Fishing: Time it right and just go with flow for snapper

By Geoff Thomas

The orange kabura slow jig is a top performer when fishing out in the Hauraki Gulf. Picture / Geoff Thomas
The orange kabura slow jig is a top performer when fishing out in the Hauraki Gulf. Picture / Geoff Thomas

Drifting will be the best way to find a snapper on the Hauraki Gulf this weekend. That is when the fish are biting, and with the tide turning around the middle of the day, it will be an outgoing tide. Fish always prefer a moving bait, and in strong currents the bait will move around when set on a long trace. But tides are small at the moment so there won't be much current, so fishing from a moving boat with lures or baits, or a combination, is the way to go.

There are concentrations of bait fish, snapper and kahawai between 40m and 45m in the areas which normally fish well at this time of year - between Tiritirimatangi and Kawau Islands, outside the cable zone, about 8km north-east of The Noises and in a radius of a few kilometres around Gannet Rock. Fish are also starting to turn up on the worm beds north of Rangitoto Island, and this area will only improve as more snapper move in.

The gannets are the angler's eye in the sky, and they can often be seen travelling in one direction. Some people like to follow the birds, as at some point, they will start circling, then diving into the sea. Not all work-ups are holding snapper, and often it is worth fishing in the general area rather than among the activity, unless kahawai are the favoured species, as they are plentiful. But if there is no action, and sometimes it does not start up until late in the afternoon, then it is a question of looking for signs on the fish finder.

Bait schools will show up as a red mass in mid-water. These will be pilchards, anchovies or mackerel, and snapper will not be far away. If using baits, a ledger or flasher rig is a better option than a long trace, as you have two or three baits above a sinker and bites are easy to detect. More fish will be hooked if small baits are used, and you don't need big baits to catch big fish.

While large baits, like a whole pilchard, will certainly attract fish, they are easily stripped by smaller snapper, which are more aggressive than their bigger cousins.

A cocktail of baits is a good idea, with something like fresh kahawai or mackerel which will stay on the hook longer mixed with chunks of pilchard on the same rig. The blood and juices in the pilchard will attract fish, while the fresh tough bait will resist the small teeth of the "pickers".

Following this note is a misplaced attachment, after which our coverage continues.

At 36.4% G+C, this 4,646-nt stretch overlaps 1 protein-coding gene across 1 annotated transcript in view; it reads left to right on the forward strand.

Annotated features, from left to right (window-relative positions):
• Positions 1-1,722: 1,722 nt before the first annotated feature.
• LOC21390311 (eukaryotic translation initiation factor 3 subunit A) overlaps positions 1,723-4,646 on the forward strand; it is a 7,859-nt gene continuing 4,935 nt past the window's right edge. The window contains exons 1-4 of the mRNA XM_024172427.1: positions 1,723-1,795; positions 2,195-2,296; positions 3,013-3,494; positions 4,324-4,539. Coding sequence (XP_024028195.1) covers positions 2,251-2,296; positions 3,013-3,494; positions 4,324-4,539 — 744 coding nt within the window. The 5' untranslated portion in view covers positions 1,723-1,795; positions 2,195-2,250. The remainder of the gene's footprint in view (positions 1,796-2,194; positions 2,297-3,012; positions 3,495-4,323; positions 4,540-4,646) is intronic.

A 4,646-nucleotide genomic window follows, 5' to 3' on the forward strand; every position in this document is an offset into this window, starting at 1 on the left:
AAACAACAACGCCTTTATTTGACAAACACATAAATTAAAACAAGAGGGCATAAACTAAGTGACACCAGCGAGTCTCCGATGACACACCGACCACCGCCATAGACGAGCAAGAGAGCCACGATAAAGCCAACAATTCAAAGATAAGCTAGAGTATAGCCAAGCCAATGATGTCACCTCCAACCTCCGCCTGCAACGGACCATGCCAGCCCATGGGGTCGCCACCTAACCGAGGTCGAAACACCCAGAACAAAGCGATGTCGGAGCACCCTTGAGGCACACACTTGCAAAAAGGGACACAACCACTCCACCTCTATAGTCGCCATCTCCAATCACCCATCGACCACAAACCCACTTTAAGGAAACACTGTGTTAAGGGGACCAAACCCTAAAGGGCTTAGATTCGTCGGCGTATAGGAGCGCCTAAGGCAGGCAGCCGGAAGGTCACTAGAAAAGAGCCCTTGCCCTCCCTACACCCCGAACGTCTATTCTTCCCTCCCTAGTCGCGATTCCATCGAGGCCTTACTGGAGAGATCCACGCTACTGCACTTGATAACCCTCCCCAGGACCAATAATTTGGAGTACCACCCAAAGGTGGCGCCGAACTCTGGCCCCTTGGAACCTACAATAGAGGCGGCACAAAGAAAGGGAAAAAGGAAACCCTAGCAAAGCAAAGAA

But baits will often be snaffled by a passing kahawai before they get near the snapper and this can be frustrating. This is where the lure fishermen have an advantage, and a lot of anglers will not take bait on the boat - preferring their light casting outfits with braid line and jigs or slow jigs.

Flutter-style jigs work well and are easy to use. Simply flick the lure out ahead of the boat's drift, let it sink to the sea bed and give the rod a few quick flicks. It is important to keep in touch with the lure as it drops by lightly applying pressure to the spool, because fish will often pick up the jig before it reaches the bottom. So if any hesitation is detected, you quickly stop the line and lift the rod, then flick the reel into gear and start winding. A hard strike is not needed, it is just a question of keeping the line tight and winding.

When dropping the lure or baits, they will sink much faster if the rod is pointed down, with the tip almost touching the water so the line is in a straight line. If the rod is held at right angles to the sea, or even pointing up, the angle between rod and line slows the rate at which the line runs out, defeating the purpose which is to get the business end to the bottom as fast as possible. You are fishing more efficiently when the gear is directly below, and as the boat drifts, it is lifted off the bottom ,so line has to be continuously slipped out to compensate.

Freshwater

Harling proved the most successful method on opening weekend last week, with one party putting 18 trout in the boat by 9am on Lake Tarawera. Now that three flies can be employed, some anglers will tow three flies like smelt patterns mixed with a Red Setter. These can be rigged with the flies resting above a small swivel, or they will swim better if tied on small droppers attached to the main trace.

Tip of the week

When drifting and dropping baits on a flasher or ledger rig, a soft bait lure can be hung on the top hook as a second attractant. The moving lure will often hook a john dory or snapper.

Bite times

Bite times today are 6.06am and 6.30pm, and tomorrow at 6.55am and 7.20pm. These are based on the moon phase and position, not tides, so apply to the whole country. More fishing action can be found at www.GTtackle.co.nz

- NZ Herald

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